No one who spoke at the AIPAC Policy Conference was pleased with Minnesota Rep. Ilhan Omar, though none called her out by name.
By Joseph Wolkin, World Israel News
The main speakers at the AIPAC Policy Conference denounced Minnesota Rep. Ilhan Omar, though none called her out by name.
On Sunday morning, AIPAC CEO Howard Kohr, without mentioning Omar in particular, lashed out at those who question American Jews’ loyalty, describing such comments as “defamation masquerading as discourse.”
House Majority Leader Steny H. Hoyer (D-Md.), who also did not explicitly mention Omar, said on Sunday, “I stand with Israel, proudly and apologetically. So when someone accuses American supporters of Israel of dual loyalty, I say — accuse me. I am part of a large, bipartisan coalition in Congress supporting Israel. I tell Israel’s detractors: Accuse us.”
Earlier this month, Omar tweeted that she should “not be expected to have allegiance/pledge support to a foreign country in order to serve my country in Congress or serve on committee.”
The controversy surrounding Omar, and the difficulty Democrats have had in dealing with her, placed Democratic politicians somewhat on the defensive at AIPAC.
“The vast majority of Democrats support Israel, and don’t let anyone tell you otherwise,” New York City Mayor Bill de Blasio said. “The vast majority of progressives support the State of Israel.”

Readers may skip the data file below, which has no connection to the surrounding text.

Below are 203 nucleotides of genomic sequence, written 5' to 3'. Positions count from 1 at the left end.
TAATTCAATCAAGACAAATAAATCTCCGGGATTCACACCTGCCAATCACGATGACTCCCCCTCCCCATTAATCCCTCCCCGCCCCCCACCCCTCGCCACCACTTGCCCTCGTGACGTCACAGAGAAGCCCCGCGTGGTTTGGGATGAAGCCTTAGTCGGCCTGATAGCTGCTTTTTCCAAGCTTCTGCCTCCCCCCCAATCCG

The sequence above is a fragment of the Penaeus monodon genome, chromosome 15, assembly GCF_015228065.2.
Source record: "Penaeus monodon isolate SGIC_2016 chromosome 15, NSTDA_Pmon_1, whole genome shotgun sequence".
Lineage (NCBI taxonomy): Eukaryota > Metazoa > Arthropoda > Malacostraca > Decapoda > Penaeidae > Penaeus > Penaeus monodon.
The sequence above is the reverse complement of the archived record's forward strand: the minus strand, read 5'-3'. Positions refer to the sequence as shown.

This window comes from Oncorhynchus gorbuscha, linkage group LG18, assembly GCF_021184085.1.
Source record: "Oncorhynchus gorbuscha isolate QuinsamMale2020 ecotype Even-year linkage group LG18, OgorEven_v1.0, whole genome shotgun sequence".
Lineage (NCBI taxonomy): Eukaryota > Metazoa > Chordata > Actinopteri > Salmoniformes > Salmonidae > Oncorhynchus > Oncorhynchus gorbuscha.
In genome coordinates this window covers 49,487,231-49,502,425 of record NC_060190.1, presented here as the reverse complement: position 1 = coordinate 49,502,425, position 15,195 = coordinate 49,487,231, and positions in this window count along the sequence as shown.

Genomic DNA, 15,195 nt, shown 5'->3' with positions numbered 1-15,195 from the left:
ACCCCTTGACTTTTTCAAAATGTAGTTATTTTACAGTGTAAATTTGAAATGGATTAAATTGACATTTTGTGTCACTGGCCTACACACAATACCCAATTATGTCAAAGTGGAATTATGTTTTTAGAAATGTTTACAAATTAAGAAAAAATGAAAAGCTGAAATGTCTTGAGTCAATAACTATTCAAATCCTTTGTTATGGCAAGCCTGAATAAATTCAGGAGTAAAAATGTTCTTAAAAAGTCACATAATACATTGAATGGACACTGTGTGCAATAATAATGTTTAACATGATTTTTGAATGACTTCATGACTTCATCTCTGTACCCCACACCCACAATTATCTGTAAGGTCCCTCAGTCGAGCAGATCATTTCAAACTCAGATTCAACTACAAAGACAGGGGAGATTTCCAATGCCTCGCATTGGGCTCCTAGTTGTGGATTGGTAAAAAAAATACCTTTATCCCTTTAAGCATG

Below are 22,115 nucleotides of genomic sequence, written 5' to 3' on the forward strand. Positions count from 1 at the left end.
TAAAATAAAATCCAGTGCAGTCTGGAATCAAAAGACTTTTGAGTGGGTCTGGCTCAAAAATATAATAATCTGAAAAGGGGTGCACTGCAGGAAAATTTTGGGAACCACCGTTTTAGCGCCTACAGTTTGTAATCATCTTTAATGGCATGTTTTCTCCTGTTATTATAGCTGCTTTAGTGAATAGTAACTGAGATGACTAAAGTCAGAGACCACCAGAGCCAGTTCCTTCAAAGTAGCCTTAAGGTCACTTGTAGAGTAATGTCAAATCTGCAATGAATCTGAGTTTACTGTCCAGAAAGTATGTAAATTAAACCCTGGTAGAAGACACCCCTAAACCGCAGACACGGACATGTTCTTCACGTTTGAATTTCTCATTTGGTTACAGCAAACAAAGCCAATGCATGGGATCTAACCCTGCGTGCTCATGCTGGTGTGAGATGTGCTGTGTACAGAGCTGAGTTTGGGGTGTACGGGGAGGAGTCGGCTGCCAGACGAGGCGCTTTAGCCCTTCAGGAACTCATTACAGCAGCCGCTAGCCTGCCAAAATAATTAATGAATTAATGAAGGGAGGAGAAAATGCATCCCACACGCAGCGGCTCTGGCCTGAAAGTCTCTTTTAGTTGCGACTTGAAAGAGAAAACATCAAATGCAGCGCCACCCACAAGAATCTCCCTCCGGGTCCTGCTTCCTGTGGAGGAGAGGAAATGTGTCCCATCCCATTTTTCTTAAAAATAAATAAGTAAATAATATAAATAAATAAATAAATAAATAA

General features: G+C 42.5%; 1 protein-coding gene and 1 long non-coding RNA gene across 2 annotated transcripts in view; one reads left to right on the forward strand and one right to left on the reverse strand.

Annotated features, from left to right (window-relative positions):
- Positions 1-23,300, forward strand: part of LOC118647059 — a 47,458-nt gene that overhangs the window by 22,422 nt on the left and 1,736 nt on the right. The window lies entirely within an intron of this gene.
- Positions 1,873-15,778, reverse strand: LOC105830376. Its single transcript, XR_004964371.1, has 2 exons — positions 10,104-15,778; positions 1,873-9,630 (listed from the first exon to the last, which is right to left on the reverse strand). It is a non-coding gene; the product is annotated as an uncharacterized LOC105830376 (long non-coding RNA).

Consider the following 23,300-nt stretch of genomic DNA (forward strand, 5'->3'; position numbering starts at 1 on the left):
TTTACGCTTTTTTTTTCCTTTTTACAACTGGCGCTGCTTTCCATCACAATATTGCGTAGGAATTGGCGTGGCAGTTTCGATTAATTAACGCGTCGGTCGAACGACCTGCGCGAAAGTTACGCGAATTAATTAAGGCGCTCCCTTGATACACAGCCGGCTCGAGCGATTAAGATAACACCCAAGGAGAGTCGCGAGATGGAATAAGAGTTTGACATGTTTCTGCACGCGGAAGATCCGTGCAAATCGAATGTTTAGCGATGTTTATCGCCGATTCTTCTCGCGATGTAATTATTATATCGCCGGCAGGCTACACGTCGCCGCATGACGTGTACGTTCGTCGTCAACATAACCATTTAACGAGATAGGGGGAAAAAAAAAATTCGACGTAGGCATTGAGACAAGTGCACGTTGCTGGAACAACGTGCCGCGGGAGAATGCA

But the biggest progressive stars were noticeably absent from the conference, including Sen. Bernie Sanders (I-Vt.), Rep. Alexandria Ocasio Cortez (D-NY), Sen. Elizabeth Warren (D-Mass.), Sen. Kamala Harris (D-Calif.) and former Rep. Beto O’Rourke (D-Texas).
Sanders, Ocasio-Cortez, Harris and Warren have all defended Omar against the backlash sparked by her comments, which borrowed heavily from anti-Semitic themes.
Fighting hate, wherever it comes from, is a major theme at this year’s AIPAC conference, which can be seen at the dozens of breakout sessions throughout the conference.
Sarah Tuttle-Singer, new media director of The Times of Israel, said of Omar during one of those sessions, “I liked her. But I was uncomfortable with her stance on boycotts. I liked so much of her, her policies and her story. And then, I saw the tweet from 2012. The old dirty-Jew anti-Semitism has become the new anti-Zionism.”
Singer, speaking on a panel called “International Media in Israel” with i24News CEO Frank Melloul and a soldier from the IDF’s social media unit, expressed what she felt about Omar’s statement.
“So many Jewish progressives reached out to her and wrote to her,” Singer said. “It’s based on these very significant anti-Semitic tropes. She might not have been aware of it at first, but she’s certainly aware of it now.”